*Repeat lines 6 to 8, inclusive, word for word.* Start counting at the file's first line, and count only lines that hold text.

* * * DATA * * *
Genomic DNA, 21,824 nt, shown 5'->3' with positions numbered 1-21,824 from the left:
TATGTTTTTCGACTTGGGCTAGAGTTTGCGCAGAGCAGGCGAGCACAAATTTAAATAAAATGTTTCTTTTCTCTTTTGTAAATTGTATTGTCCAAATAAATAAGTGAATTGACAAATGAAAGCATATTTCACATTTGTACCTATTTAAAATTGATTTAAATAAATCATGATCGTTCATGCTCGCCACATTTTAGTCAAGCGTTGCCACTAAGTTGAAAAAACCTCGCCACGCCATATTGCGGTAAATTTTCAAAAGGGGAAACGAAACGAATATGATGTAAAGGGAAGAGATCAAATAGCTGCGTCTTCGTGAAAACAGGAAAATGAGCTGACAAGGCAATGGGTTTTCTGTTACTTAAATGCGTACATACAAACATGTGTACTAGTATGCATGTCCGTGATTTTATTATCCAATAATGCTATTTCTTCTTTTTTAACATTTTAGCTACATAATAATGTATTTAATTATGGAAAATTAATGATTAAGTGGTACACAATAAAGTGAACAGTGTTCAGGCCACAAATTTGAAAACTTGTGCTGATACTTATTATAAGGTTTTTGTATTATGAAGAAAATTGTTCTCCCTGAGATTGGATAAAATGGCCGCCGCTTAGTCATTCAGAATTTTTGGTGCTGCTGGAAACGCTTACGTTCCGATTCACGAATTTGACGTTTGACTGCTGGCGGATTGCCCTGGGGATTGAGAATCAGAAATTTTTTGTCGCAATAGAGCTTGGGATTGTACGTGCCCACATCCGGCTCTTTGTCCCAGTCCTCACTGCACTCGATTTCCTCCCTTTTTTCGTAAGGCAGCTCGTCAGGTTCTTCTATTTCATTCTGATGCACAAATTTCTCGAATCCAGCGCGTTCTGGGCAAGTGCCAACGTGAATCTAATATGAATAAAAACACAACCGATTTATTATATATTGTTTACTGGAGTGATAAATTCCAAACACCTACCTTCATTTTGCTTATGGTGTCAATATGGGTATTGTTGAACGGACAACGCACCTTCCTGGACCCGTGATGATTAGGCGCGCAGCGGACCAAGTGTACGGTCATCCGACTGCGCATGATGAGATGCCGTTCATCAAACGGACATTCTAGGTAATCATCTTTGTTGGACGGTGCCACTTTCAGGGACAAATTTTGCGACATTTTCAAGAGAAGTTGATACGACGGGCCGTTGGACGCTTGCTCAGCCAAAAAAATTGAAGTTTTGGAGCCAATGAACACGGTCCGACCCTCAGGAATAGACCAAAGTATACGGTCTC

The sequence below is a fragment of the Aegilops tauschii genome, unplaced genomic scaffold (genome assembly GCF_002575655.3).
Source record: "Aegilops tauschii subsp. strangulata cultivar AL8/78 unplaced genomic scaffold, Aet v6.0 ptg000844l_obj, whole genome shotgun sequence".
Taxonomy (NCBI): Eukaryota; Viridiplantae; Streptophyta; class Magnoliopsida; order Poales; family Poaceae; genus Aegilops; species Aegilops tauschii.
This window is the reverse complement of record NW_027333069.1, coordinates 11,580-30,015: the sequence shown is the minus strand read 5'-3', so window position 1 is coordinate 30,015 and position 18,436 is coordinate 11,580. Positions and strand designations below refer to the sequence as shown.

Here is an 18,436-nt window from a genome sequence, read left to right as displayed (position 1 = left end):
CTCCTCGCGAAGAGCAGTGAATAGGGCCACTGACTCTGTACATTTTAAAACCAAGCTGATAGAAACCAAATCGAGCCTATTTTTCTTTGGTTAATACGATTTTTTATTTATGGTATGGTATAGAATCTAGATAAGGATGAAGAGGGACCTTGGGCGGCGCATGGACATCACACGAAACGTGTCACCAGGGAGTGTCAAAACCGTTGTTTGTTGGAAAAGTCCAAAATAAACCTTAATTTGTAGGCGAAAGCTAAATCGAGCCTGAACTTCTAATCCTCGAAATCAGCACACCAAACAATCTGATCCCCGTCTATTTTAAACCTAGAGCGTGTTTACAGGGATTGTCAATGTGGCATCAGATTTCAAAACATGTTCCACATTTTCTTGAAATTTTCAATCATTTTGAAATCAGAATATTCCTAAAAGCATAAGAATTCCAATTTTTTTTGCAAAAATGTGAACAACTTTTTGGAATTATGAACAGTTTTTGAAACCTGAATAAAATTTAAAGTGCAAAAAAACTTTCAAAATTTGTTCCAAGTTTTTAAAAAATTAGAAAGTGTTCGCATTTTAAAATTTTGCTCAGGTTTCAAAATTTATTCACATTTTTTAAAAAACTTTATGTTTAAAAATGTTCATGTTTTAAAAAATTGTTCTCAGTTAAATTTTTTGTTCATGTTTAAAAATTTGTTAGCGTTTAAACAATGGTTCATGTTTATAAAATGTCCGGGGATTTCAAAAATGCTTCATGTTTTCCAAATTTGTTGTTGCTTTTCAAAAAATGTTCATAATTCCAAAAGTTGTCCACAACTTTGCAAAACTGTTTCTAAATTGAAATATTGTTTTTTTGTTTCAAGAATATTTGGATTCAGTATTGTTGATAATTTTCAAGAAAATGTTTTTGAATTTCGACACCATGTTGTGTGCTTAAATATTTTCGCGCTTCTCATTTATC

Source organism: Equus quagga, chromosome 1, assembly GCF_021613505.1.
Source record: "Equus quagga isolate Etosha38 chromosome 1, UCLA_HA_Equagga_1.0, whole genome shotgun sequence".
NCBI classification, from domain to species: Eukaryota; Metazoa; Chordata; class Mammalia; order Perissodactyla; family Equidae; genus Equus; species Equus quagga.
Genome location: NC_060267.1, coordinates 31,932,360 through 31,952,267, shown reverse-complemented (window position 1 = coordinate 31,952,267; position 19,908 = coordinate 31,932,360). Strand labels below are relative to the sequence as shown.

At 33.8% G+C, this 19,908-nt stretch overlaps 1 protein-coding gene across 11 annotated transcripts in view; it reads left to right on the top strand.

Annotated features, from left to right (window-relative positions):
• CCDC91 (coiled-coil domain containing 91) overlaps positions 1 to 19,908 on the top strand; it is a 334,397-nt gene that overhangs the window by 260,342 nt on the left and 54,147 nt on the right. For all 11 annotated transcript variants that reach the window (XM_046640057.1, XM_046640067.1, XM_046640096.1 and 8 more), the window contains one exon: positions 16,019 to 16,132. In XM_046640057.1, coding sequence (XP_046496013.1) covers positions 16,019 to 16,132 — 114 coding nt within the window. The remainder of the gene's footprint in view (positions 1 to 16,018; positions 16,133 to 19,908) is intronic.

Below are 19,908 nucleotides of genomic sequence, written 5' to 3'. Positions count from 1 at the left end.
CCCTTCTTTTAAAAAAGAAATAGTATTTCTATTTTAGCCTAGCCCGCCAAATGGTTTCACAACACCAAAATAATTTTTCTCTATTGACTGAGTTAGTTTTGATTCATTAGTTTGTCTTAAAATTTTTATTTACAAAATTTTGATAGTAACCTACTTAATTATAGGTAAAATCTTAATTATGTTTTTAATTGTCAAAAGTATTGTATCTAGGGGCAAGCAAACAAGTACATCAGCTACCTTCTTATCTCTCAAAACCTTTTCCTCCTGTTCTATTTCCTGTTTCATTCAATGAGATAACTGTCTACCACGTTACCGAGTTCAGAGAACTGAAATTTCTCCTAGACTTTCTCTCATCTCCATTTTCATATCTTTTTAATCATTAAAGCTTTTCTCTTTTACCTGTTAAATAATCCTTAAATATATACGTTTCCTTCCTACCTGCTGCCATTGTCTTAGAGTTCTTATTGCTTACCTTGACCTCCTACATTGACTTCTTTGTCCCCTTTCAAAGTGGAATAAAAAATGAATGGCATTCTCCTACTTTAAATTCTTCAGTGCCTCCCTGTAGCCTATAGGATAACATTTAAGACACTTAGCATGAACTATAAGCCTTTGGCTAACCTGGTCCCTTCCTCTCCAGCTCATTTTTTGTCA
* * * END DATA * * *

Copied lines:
This window is the reverse complement of record NW_027333069.1, coordinates 11,580-30,015: the sequence shown is the minus strand read 5'-3', so window position 1 is coordinate 30,015 and position 18,436 is coordinate 11,580. Positions and strand designations below refer to the sequence as shown.

Here is an 18,436-nt window from a genome sequence, read left to right as displayed (position 1 = left end):
CTCCTCGCGAAGAGCAGTGAATAGGGCCACTGACTCTGTACATTTTAAAACCAAGCTGATAGAAACCAAATCGAGCCTATTTTTCTTTGGTTAATACGATTTTTTATTTATGGTATGGTATAGAATCTAGATAAGGATGAAGAGGGACCTTGGGCGGCGCATGGACATCACACGAAACGTGTCACCAGGGAGTGTCAAAACCGTTGTTTGTTGGAAAAGTCCAAAATAAACCTTAATTTGTAGGCGAAAGCTAAATCGAGCCTGAACTTCTAATCCTCGAAATCAGCACACCAAACAATCTGATCCCCGTCTATTTTAAACCTAGAGCGTGTTTACAGGGATTGTCAATGTGGCATCAGATTTCAAAACATGTTCCACATTTTCTTGAAATTTTCAATCATTTTGAAATCAGAATATTCCTAAAAGCATAAGAATTCCAATTTTTTTTGCAAAAATGTGAACAACTTTTTGGAATTATGAACAGTTTTTGAAACCTGAATAAAATTTAAAGTGCAAAAAAACTTTCAAAATTTGTTCCAAGTTTTTAAAAAATTAGAAAGTGTTCGCATTTTAAAATTTTGCTCAGGTTTCAAAATTTATTCACATTTTTTAAAAAACTTTATGTTTAAAAATGTTCATGTTTTAAAAAATTGTTCTCAGTTAAATTTTTTGTTCATGTTTAAAAATTTGTTAGCGTTTAAACAATGGTTCATGTTTATAAAATGTCCGGGGATTTCAAAAATGCTTCATGTTTTCCAAATTTGTTGTTGCTTTTCAAAAAATGTTCATAATTCCAAAAGTTGTCCACAACTTTGCAAAACTGTTTCTAAATTGAAATATTGTTTTTTTGTTTCAAGAATATTTGGATTCAGTATTGTTGATAATTTTCAAGAAAATGTTTTTGAATTTCGACACCATGTTGTGTGCTTAAATATTTTCGCGCTTCTCATTTATC